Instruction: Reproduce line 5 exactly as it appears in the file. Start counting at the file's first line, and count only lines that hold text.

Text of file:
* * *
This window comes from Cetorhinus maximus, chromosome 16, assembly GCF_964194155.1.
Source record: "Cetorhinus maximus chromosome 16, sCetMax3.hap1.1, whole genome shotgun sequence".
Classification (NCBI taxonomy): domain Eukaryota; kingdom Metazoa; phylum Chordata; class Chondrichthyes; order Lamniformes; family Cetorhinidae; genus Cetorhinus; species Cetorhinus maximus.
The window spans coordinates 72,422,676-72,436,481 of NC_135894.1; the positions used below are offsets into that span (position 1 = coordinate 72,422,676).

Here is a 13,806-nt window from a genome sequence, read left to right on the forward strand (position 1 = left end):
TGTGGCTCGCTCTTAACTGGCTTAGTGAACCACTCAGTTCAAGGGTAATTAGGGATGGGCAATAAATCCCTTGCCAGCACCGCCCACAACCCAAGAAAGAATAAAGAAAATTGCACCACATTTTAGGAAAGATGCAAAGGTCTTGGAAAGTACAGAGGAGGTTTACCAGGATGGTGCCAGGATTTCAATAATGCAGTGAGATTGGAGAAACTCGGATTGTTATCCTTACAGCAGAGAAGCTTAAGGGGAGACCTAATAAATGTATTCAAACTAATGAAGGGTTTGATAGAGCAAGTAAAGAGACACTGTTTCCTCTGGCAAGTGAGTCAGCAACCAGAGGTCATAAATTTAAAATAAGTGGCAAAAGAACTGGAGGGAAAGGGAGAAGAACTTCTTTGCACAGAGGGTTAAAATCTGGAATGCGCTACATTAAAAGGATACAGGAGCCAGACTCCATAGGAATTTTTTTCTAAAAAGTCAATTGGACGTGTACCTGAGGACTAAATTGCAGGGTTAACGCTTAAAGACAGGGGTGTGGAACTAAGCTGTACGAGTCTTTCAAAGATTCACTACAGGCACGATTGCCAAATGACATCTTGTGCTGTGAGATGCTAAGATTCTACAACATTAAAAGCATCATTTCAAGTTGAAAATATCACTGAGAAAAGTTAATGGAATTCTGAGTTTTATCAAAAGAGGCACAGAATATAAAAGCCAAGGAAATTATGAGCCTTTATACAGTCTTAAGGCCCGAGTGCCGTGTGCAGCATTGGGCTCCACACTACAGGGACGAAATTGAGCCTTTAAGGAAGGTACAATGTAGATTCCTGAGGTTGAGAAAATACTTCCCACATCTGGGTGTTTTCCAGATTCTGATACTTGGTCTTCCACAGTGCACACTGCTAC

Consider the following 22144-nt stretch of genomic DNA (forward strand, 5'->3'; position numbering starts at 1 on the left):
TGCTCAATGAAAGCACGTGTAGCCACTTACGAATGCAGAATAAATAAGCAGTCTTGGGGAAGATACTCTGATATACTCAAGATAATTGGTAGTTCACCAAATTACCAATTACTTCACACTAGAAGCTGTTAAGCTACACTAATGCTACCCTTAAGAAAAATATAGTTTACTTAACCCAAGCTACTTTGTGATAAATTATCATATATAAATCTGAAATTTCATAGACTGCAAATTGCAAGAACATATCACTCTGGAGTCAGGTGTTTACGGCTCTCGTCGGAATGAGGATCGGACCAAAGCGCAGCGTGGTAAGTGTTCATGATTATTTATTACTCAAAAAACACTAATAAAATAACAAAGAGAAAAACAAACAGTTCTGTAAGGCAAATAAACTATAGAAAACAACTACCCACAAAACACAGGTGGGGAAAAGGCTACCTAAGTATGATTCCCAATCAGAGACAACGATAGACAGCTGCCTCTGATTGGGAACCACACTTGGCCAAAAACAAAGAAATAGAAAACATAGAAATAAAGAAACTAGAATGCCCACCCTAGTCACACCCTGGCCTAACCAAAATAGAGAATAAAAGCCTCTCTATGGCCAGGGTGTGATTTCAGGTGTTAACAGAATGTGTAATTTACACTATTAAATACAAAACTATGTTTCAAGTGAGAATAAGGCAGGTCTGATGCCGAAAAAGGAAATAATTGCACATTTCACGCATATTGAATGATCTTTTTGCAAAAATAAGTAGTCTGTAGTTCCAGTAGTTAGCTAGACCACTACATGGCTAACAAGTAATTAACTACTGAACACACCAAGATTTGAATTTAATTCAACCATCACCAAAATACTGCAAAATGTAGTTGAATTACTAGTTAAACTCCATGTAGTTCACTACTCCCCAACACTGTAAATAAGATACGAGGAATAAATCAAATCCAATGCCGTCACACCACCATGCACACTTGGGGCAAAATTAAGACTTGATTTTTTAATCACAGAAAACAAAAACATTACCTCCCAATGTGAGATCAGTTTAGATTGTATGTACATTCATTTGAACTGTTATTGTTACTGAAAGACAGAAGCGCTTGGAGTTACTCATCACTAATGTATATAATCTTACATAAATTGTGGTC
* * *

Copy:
Here is a 13,806-nt window from a genome sequence, read left to right on the forward strand (position 1 = left end):